KERRVILLE, TX-- James Avery's journey into jewelry started in 1954 with very humble beginnings.

"He decided after a period of time he didn't want to teach. He wanted to do something with his hands. He had always been really good with his hands," said Chris Avery, CEO of James Avery Craftsman.

In a garage in Kerrville, with only $250 in his pocket, Avery took a chance on what he loved.

"I can actually remember being in the garage. I was probably about three at the time… and I remember looking over his shoulder watching that very simple machine," Chris Avery said.

Sixty-three years later, the first piece he created is still being sold.

"It was actually a Navajo Indian design of a cross that he had seen, I think, in a gift shop in Colorado. And he kind of liked it and kind of made a variation of it,” Chris Avery said.

James Avery Craftsman.

James Avery's faith always was a big inspiration for his designs over the years.

"Our faith-based design has always been a key design line for us, because that is something. Many people feel very strong about their faith,” Chris Avery said.

He originally sold his silver jewelry out of the back of his car. Avery began making a name for himself with unique charms for girls’ summer camps in south Texas.

Those charms are still some of the company’s best-selling items.

"We kind of try to do things that are going to be more emotionally connected for the long term and have some real genuineness to it,” Chris Avery said.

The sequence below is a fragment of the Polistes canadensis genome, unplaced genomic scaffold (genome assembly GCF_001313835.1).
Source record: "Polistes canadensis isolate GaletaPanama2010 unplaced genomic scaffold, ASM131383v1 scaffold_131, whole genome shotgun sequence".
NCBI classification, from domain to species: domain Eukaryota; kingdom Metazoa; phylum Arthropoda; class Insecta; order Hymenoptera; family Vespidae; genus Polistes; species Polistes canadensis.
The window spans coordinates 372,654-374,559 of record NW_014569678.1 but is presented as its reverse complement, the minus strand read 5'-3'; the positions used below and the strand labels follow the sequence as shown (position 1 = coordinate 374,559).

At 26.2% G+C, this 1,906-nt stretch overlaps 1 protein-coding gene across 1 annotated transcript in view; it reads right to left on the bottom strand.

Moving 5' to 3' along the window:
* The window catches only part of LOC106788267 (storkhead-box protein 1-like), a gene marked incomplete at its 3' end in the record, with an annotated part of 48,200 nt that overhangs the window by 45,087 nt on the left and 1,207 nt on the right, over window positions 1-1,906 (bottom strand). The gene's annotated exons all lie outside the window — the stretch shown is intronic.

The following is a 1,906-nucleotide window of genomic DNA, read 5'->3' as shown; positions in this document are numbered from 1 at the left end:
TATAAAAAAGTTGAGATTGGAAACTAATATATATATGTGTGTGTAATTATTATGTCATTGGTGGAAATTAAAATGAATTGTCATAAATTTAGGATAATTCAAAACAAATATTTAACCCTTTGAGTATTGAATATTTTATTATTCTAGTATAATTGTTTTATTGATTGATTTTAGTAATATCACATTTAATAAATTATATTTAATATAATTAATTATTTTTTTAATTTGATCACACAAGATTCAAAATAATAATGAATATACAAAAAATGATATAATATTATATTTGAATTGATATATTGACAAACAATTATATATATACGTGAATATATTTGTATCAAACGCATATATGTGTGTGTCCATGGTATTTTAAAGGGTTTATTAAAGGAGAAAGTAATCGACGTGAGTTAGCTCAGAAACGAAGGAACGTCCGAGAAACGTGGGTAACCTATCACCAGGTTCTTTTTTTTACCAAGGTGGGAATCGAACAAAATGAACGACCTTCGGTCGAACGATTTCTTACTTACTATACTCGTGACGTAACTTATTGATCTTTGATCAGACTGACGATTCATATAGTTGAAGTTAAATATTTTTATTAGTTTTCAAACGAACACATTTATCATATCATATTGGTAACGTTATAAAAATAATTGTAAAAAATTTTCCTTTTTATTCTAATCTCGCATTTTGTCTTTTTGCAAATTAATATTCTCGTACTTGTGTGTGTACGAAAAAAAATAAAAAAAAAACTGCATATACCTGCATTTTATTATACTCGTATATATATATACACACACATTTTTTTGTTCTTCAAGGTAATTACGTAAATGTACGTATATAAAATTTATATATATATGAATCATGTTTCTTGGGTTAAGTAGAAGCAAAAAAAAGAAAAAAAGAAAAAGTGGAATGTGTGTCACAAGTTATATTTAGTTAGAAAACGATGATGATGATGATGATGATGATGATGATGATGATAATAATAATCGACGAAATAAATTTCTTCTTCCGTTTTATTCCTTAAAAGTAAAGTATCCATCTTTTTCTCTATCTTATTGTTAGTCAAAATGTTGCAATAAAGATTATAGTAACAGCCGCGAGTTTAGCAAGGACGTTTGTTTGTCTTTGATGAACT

After 22 years came the company’s first retail store, which opened in Dallas in 1974.

"One of the things that has always been important to us is the quality of our jewelry,” Chris Avery said.

James Avery Craftsman.

It’s that very quality that connects generations of customers with their designs.

"Everybody's got a story and everybody's got an emotional connection somewhere,” Chris Avery said. "…and jewelry is a great way to reflect that story with.”

All of their pieces are still made by hand at their campus nestled in the rolling hills of the Texas Hill Country.

But before the jewelry ever hits the store shelves, it all begins in the design studio, located on their 20-acre campus, with James Avery's philosophy overlooking the artisans.

"Great design was always fundamental to him: Taking good concepts and making them very true to form and artistic and thinking about what kind of connection they may have with the customer,” Chris Avery said.

"When you see the attention to detail that goes in that these are handmade enameled by an artisan. It really is just fascinating to me,” said John McCullough, chief operating officer of James Avery Craftsman.

James Avery Craftsman.

Once a design is sketched out a mold is made. It then travels down the road to their factory. Workers still solder, hammer and set each stone by hand.

"The quality of what we do is really, really important. Our ability to kind of influence that all the way from the very beginning to packaging and finishing a product and sending it to stores is really important to us,” McCullough said.

At 93, James Avery has stepped down from the helm, leaving the business in the hands of Chris, his son, who is continuing on the tradition of quality silver jewelry and great customer service.

"It makes you feel proud or just grateful. I'm so thankful for those people who appreciate what we do and have a connection with us,” Chris Avery said. "We just want to be able to continue on with the tradition as long as we can."